A SoBig surprise this afternoon?

A SoBig surprise this afternoon?

The SoBig.F worm that infected hundreds of thousands of computers around the world this week apparently carries an encrypted payload set to activate this afternoon. What the results will be, however, experts cannot say.

'Unfortunately, we don't know what this thing will be that is set to be downloaded,' said Dee Liebenstein, group product manager for Symantec Security Response, a part of Symantec Corp. of Cupertino, Calif. 'That is a mystery to us.'

The worms are set to synchronize themselves from a central time source and execute the payload code at 3 p.m. Eastern time, noon Pacific time. Each worm will contact one of 20 computers in the United States, Canada and South Korea and receive a Web address from which infected computers will download and run a program.

'These 20 machines seem to be typical home PCs, connected to the Internet with always-on digital subscriber line connections,' said Mikko Hypponen, director of antivirus research at F-Secure Corp. of Finland. 'Most likely, the party behind SoBig.F has broken into these computers, and they are now being misused.'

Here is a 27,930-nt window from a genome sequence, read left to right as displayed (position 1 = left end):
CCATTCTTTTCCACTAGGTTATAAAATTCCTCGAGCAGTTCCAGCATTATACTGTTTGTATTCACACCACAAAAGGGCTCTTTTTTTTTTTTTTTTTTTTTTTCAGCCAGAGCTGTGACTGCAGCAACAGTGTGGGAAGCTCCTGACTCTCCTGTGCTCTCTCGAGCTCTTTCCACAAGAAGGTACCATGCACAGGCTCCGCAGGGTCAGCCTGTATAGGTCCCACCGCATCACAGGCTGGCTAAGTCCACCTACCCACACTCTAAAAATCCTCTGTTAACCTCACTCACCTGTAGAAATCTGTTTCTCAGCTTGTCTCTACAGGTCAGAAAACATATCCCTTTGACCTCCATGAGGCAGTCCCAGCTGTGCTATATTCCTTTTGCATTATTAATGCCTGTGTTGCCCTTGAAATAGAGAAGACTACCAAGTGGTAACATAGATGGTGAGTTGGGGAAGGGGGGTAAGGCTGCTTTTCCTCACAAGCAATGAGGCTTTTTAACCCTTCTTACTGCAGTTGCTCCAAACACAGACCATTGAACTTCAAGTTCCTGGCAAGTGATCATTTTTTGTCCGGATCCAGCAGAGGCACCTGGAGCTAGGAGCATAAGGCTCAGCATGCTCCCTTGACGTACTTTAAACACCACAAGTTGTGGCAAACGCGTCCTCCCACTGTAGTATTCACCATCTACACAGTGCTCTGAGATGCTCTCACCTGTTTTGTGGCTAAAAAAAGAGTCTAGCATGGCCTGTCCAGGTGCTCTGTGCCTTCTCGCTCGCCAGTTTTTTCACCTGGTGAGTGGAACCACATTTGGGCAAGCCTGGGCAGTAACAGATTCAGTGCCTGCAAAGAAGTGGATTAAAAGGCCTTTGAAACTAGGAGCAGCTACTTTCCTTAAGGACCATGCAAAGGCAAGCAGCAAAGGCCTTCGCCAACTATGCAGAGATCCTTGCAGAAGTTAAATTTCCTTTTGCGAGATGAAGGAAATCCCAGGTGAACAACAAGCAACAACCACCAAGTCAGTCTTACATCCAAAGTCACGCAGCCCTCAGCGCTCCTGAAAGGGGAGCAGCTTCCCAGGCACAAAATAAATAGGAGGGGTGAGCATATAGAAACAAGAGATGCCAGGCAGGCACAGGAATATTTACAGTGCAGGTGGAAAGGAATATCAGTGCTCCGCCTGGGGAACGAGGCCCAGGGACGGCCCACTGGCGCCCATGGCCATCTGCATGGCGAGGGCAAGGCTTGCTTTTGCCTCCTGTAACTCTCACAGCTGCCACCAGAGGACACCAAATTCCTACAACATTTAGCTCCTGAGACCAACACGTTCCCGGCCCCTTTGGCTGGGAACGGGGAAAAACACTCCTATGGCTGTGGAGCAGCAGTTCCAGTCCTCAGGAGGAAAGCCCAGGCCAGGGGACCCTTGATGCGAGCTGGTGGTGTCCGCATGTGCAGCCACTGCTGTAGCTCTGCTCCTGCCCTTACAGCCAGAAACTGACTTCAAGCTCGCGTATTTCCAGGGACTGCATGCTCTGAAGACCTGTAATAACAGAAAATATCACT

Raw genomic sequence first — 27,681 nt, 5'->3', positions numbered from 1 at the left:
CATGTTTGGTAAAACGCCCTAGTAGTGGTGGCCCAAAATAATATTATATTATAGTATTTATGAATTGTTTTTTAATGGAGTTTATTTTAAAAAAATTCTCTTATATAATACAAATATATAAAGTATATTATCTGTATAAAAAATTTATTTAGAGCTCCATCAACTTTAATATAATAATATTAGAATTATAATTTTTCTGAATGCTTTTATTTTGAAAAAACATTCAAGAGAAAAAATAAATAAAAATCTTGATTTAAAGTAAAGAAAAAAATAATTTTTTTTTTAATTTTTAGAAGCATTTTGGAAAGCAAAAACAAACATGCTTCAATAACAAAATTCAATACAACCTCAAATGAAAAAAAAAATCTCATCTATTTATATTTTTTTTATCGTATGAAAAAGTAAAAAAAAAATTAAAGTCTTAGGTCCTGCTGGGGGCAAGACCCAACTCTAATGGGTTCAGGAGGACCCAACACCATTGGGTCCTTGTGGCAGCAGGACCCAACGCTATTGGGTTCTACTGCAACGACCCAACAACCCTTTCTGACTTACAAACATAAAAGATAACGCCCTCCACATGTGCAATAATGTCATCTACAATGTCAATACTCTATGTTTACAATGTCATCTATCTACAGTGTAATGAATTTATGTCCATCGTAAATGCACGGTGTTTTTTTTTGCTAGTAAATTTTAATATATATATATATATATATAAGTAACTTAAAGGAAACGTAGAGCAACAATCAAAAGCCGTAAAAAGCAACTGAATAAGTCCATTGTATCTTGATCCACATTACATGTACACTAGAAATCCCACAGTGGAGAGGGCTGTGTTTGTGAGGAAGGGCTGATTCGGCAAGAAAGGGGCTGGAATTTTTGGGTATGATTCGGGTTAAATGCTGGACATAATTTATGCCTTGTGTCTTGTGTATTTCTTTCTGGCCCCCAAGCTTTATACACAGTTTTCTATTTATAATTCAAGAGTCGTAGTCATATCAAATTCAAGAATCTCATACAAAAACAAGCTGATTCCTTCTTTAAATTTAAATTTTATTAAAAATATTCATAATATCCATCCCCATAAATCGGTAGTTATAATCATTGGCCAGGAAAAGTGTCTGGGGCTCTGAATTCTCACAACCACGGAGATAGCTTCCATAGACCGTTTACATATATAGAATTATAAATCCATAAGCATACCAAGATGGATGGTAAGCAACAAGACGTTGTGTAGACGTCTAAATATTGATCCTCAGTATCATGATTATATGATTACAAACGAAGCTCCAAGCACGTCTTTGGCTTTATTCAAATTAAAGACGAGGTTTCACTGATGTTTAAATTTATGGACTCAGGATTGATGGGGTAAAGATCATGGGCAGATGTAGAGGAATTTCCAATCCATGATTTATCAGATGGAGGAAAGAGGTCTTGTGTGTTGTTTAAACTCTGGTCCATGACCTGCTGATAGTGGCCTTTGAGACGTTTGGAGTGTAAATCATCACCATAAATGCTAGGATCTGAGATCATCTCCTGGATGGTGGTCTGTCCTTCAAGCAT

Hypponen said that although the worm's payload has been decrypted, researchers have not been able to find the target Web address and examine the program to be downloaded.

'There are efforts underway to shut down these master servers,' Liebenstein said.

Because the infected computers are widely distributed geographically and it is not known what functions they are performing, shutting them down is not simple.

Representatives of the Homeland Security Department and the CERT Coordination Center at Carnegie Mellon University were not available for comment.

Although SoBig.F is generating huge volumes of unwanted e-mail and clogging networks in its effort to spread, infection has not been unusually rapid or widespread. Liebenstein said.

At the peak of the Klez.H worm outbreak, Symantec received 4,516 infection reports on one day. BugBear.B generated 4,812 submissions on one day. 'SoBig has peaked at 1,800 submissions per day,' Liebenstein said. 'It's creating a lot of e-mail, but we're not seeing as many submissions.'

Symantec offers a free scanning tool to determine whether a computer is infected by SoBig, and a free tool to clean infected machines.

About the Author

William Jackson is a Maryland-based freelance writer.

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